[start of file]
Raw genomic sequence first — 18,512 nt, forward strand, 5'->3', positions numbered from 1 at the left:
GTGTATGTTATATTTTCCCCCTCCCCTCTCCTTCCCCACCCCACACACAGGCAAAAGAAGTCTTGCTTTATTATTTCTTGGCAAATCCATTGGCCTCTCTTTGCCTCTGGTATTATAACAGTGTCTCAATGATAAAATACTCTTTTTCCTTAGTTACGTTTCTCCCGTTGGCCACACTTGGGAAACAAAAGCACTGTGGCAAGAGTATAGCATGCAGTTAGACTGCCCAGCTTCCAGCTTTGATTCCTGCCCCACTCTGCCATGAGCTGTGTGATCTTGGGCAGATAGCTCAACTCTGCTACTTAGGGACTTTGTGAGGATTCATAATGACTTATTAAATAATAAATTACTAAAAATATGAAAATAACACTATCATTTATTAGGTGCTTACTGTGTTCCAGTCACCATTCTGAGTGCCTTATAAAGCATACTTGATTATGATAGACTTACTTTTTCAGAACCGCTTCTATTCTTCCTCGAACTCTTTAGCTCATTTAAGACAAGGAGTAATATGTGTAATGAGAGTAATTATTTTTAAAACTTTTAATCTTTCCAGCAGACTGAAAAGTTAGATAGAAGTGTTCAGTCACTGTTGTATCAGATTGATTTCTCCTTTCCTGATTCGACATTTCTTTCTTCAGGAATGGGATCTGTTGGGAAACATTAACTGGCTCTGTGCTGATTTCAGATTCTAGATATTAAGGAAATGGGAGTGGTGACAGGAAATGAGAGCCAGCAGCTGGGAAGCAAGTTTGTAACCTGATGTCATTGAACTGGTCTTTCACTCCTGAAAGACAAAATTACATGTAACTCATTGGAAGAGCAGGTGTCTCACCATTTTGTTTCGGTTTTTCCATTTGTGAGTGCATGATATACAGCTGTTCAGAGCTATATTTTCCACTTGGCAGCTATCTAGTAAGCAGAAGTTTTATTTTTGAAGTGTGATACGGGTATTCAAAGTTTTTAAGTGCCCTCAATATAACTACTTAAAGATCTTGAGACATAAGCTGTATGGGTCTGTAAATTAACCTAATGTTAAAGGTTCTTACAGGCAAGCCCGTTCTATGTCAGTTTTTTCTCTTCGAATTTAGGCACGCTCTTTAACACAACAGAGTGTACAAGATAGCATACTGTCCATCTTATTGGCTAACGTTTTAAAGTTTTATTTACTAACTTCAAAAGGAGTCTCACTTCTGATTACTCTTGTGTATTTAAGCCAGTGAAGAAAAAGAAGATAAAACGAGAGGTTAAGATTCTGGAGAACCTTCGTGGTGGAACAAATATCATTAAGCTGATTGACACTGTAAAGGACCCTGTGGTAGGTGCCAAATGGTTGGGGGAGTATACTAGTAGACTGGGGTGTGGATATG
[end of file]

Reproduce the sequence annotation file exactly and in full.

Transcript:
Raw genomic sequence first — 18,512 nt, forward strand, 5'->3', positions numbered from 1 at the left:
GTGTATGTTATATTTTCCCCCTCCCCTCTCCTTCCCCACCCCACACACAGGCAAAAGAAGTCTTGCTTTATTATTTCTTGGCAAATCCATTGGCCTCTCTTTGCCTCTGGTATTATAACAGTGTCTCAATGATAAAATACTCTTTTTCCTTAGTTACGTTTCTCCCGTTGGCCACACTTGGGAAACAAAAGCACTGTGGCAAGAGTATAGCATGCAGTTAGACTGCCCAGCTTCCAGCTTTGATTCCTGCCCCACTCTGCCATGAGCTGTGTGATCTTGGGCAGATAGCTCAACTCTGCTACTTAGGGACTTTGTGAGGATTCATAATGACTTATTAAATAATAAATTACTAAAAATATGAAAATAACACTATCATTTATTAGGTGCTTACTGTGTTCCAGTCACCATTCTGAGTGCCTTATAAAGCATACTTGATTATGATAGACTTACTTTTTCAGAACCGCTTCTATTCTTCCTCGAACTCTTTAGCTCATTTAAGACAAGGAGTAATATGTGTAATGAGAGTAATTATTTTTAAAACTTTTAATCTTTCCAGCAGACTGAAAAGTTAGATAGAAGTGTTCAGTCACTGTTGTATCAGATTGATTTCTCCTTTCCTGATTCGACATTTCTTTCTTCAGGAATGGGATCTGTTGGGAAACATTAACTGGCTCTGTGCTGATTTCAGATTCTAGATATTAAGGAAATGGGAGTGGTGACAGGAAATGAGAGCCAGCAGCTGGGAAGCAAGTTTGTAACCTGATGTCATTGAACTGGTCTTTCACTCCTGAAAGACAAAATTACATGTAACTCATTGGAAGAGCAGGTGTCTCACCATTTTGTTTCGGTTTTTCCATTTGTGAGTGCATGATATACAGCTGTTCAGAGCTATATTTTCCACTTGGCAGCTATCTAGTAAGCAGAAGTTTTATTTTTGAAGTGTGATACGGGTATTCAAAGTTTTTAAGTGCCCTCAATATAACTACTTAAAGATCTTGAGACATAAGCTGTATGGGTCTGTAAATTAACCTAATGTTAAAGGTTCTTACAGGCAAGCCCGTTCTATGTCAGTTTTTTCTCTTCGAATTTAGGCACGCTCTTTAACACAACAGAGTGTACAAGATAGCATACTGTCCATCTTATTGGCTAACGTTTTAAAGTTTTATTTACTAACTTCAAAAGGAGTCTCACTTCTGATTACTCTTGTGTATTTAAGCCAGTGAAGAAAAAGAAGATAAAACGAGAGGTTAAGATTCTGGAGAACCTTCGTGGTGGAACAAATATCATTAAGCTGATTGACACTGTAAAGGACCCTGTGGTAGGTGCCAAATGGTTGGGGGAGTATACTAGTAGACTGGGGTGTGGATATG